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Pink Sheet – US FDA May Change Opioid Labeling To Limit Dispensing By Indication

Pink Sheet – US FDA May Change Opioid Labeling To Limit Dispensing By Indication

Executive Summary

Commissioner Gottlieb says FDA is looking to work with provider groups to set dosage based on indication; Patrick Kennedy is calling on CMS to provide reimbursement for opioid addiction treatment.


US FDA Commissioner Scott Gottlieb said that “perhaps the biggest role” the agency can play in responding to the opioid crisis is by reducing overall exposure to opioids. FDA may be able to do so, he said, by encouraging more controlled dispensing so three to seven doses are dispensed rather than 30.


Gottlieb suggested that the agency could work with provider groups to build into opioid labeling what the appropriate dispensing should be for different indications. For example, he said the agency could work with the Dental Association to develop labeling specifying that any dental procedure shouldn’t require more than a five- to seven-day supply of opioids.


“That could be used as a way to regulate dispensing at the pharmacy counter,” he said. “We are going to look at how to use our regulatory tool box more creatively to address these goals.”


Gottlieb said the agency would issue a Federal Notice soon articulating its thinking on the topic. He noted the agency’s opioid labeling plans in response to a question at Research America’s National Health Research Forum in Washington, DC Sept. 7.


His talk at the meeting focused on the policies that FDA is developing for preclinical development of products involving new technology platforms. (Also see “Gene Therapy Platforms May Require Less Preclinical Data, Gottlieb Says” – Pink Sheet, 7 Sep, 2017.)

FDA Looks To ‘Pilot’ With Payers

Gottlieb also alluded to the agency’s interactions with payers at a Sept. 13 meeting sponsored by Friends of Cancer Research. He said the agency is seeking their advice on two topics: how the agency can respond to the opioid crisis and how it can address drug pricing.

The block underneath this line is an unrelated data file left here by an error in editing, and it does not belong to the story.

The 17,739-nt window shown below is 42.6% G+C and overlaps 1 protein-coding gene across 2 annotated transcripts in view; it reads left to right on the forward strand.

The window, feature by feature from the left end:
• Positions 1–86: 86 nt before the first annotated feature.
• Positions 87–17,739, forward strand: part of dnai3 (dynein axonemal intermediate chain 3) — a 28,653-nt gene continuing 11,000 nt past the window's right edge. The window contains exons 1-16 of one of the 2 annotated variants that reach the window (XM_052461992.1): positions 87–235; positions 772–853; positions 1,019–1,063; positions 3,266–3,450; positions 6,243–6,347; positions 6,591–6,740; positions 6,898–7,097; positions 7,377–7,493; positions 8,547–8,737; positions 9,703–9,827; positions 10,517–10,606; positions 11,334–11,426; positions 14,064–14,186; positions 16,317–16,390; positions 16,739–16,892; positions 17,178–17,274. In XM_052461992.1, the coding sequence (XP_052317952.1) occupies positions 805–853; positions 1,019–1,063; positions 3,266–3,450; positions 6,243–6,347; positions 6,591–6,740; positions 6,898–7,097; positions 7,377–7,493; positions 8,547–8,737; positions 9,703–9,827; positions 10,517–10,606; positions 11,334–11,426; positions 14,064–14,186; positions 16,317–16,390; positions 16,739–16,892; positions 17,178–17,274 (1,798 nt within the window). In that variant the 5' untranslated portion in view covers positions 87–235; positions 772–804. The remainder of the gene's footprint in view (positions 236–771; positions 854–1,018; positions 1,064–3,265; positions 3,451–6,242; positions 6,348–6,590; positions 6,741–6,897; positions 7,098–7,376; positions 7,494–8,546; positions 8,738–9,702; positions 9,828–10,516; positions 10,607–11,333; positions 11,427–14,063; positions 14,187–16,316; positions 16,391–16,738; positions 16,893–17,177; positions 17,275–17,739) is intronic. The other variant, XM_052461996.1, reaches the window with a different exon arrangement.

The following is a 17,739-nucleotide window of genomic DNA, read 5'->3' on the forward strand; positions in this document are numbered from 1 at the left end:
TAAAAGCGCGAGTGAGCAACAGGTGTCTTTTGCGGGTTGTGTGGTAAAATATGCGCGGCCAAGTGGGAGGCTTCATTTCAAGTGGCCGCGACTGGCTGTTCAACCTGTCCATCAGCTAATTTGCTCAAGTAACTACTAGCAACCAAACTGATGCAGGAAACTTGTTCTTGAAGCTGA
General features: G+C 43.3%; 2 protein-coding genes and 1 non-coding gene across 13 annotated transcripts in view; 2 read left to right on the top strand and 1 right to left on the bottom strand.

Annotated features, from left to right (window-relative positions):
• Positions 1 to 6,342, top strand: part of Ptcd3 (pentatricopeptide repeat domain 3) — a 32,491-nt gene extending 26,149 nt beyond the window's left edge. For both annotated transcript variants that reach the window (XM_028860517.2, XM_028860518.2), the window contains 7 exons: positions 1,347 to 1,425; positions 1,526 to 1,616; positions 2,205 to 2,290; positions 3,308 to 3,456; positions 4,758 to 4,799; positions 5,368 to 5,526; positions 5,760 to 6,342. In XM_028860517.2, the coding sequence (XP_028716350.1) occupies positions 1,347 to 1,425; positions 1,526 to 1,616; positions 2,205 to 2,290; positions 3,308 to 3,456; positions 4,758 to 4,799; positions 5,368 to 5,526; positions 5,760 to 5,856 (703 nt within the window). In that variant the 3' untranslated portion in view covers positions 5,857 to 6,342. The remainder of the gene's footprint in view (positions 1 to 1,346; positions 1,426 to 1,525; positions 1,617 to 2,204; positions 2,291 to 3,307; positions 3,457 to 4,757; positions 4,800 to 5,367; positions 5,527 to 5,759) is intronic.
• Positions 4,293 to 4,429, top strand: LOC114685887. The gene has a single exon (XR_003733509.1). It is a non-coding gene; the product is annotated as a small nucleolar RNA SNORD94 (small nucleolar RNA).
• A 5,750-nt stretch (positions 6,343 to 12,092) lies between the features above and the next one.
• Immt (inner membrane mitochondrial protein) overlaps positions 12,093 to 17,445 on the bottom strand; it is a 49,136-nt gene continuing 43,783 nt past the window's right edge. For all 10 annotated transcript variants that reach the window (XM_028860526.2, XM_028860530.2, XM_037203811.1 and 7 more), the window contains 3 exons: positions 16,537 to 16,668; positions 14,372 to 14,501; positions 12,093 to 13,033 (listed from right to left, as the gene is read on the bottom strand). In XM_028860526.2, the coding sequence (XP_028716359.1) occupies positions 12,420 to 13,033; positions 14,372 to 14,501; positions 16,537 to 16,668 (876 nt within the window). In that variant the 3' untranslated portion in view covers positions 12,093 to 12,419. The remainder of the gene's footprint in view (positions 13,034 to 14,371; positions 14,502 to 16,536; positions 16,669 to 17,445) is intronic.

“Could we pilot new educational opportunities that might later be incorporated into a REMS?” – FDA’s Gottlieb

In an interview after his talk, Gottlieb said he has asked payers to suggest “where we might be able to collaborate with the supply chain and provide systems to try to effect some of our regulatory goals in opioids.”


These conversations “are aimed at looking for ways that we might be able to pilot certain regulatory approaches, where we might work collaboratively with providers,” he said. “For example, if we have certain guidance and labeling, could we do things in collaboration, even on a voluntary basis, to limit dispensing? Could we pilot new educational opportunities that might later be incorporated into a REMS [Risk Evaluation and Mitigation Strategy]?”


“I think we need to take the opportunity to look at ways that we can do things on a small scale before we do them on a large scale and work with some of these provider systems that might be more forward-leaning that want to collaborate with us,” Gottlieb added. He noted that the agency has just begun this initiative and has met with CVS Health Corp.

Kennedy Calling For CMS Reimbursement

In a panel at the Research America forum, former Rep. Patrick Kennedy, a member of the President’s Commission on Combating Drug Addiction and the Opioid Crisis, asserted that FDA could help by expediting access to long-acting buprenorphine. He said the president’s report would include this recommendation. (See sidebar.)


Indivior PLC announced in May that it had submitted a new drug application to FDA for approval of its once-monthly injectable buprenorphine, RBP-6000, for the treatment of moderate to severe opioid use disorder. Indivior said in an analyst call earlier this month that the drug, which has priority review status at FDA, is on schedule for a US launch in the first quarter of 2018. (Also see “Indivior To Appeal US Suboxone Setback, Flags Follow-On Drug RBP-6000” – Pink Sheet, 2 Sep, 2017.)


Buprenorphine has been available as a pill or a film for treatment of opioid dependence and last year, FDA approved the first buprenorphine implant.


Kennedy, who noted that he is an opioid addict and has been sober for four years, spoke passionately about the need for medical-assisted treatment for addiction. He said he had taken Suboxone (buprenorphine/naloxone) to cope with his addiction while serving in Congress.


Kennedy also criticized the Centers for Medicare and Medicaid Services for its reimbursement policy. He noted that he would be meeting with CMS officials the following day and would ask them why the agency is not reimbursing for treatment of substance use disorder as they do for other illnesses. He said he would recommend that they bump up billing codes used for Medicare payment, particularly the collaborative coordinated care codes.


“Reimbursement for substance use disorder is criminally low,” Kennedy said. “CMS doesn’t reimburse for it” and big insurers follow their lead.


Kennedy also pointed to the lack of health care providers providing medication assisted treatment, saying only 10% of providers do so. He asserted that the American Medical Association “should have a moral responsibility to ask all of their members to write [prescriptions] for medication assisted treatment.”…